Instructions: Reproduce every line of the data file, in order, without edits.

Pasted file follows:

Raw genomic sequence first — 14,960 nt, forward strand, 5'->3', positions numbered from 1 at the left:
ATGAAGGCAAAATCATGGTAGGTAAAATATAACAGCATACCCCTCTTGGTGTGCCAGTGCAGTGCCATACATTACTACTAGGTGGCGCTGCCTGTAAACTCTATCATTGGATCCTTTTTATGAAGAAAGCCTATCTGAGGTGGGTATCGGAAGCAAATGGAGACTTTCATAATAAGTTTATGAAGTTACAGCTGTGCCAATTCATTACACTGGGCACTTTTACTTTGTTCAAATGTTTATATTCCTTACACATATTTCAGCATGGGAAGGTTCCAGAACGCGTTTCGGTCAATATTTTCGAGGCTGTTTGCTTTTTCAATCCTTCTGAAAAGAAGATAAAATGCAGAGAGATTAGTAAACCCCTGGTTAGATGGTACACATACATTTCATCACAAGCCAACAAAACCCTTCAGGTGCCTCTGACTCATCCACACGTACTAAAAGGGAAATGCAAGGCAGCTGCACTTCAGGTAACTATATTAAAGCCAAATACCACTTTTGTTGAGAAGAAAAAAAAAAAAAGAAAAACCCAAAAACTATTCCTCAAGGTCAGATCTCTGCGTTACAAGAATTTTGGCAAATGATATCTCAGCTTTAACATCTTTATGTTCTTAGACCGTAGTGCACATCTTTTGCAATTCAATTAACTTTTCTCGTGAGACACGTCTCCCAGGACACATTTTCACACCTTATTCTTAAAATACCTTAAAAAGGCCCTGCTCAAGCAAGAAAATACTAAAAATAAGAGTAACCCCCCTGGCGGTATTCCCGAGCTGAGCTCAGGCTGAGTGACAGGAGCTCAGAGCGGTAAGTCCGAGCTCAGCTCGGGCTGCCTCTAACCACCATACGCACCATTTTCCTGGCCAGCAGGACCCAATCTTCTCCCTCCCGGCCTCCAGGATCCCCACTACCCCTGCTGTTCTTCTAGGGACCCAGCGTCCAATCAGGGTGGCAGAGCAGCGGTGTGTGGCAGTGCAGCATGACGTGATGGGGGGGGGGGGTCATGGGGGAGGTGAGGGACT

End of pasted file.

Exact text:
Raw genomic sequence first — 14,960 nt, forward strand, 5'->3', positions numbered from 1 at the left:
ATGAAGGCAAAATCATGGTAGGTAAAATATAACAGCATACCCCTCTTGGTGTGCCAGTGCAGTGCCATACATTACTACTAGGTGGCGCTGCCTGTAAACTCTATCATTGGATCCTTTTTATGAAGAAAGCCTATCTGAGGTGGGTATCGGAAGCAAATGGAGACTTTCATAATAAGTTTATGAAGTTACAGCTGTGCCAATTCATTACACTGGGCACTTTTACTTTGTTCAAATGTTTATATTCCTTACACATATTTCAGCATGGGAAGGTTCCAGAACGCGTTTCGGTCAATATTTTCGAGGCTGTTTGCTTTTTCAATCCTTCTGAAAAGAAGATAAAATGCAGAGAGATTAGTAAACCCCTGGTTAGATGGTACACATACATTTCATCACAAGCCAACAAAACCCTTCAGGTGCCTCTGACTCATCCACACGTACTAAAAGGGAAATGCAAGGCAGCTGCACTTCAGGTAACTATATTAAAGCCAAATACCACTTTTGTTGAGAAGAAAAAAAAAAAAAGAAAAACCCAAAAACTATTCCTCAAGGTCAGATCTCTGCGTTACAAGAATTTTGGCAAATGATATCTCAGCTTTAACATCTTTATGTTCTTAGACCGTAGTGCACATCTTTTGCAATTCAATTAACTTTTCTCGTGAGACACGTCTCCCAGGACACATTTTCACACCTTATTCTTAAAATACCTTAAAAAGGCCCTGCTCAAGCAAGAAAATACTAAAAATAAGAGTAACCCCCCTGGCGGTATTCCCGAGCTGAGCTCAGGCTGAGTGACAGGAGCTCAGAGCGGTAAGTCCGAGCTCAGCTCGGGCTGCCTCTAACCACCATACGCACCATTTTCCTGGCCAGCAGGACCCAATCTTCTCCCTCCCGGCCTCCAGGATCCCCACTACCCCTGCTGTTCTTCTAGGGACCCAGCGTCCAATCAGGGTGGCAGAGCAGCGGTGTGTGGCAGTGCAGCATGACGTGATGGGGGGGGGGGGTCATGGGGGAGGTGAGGGACT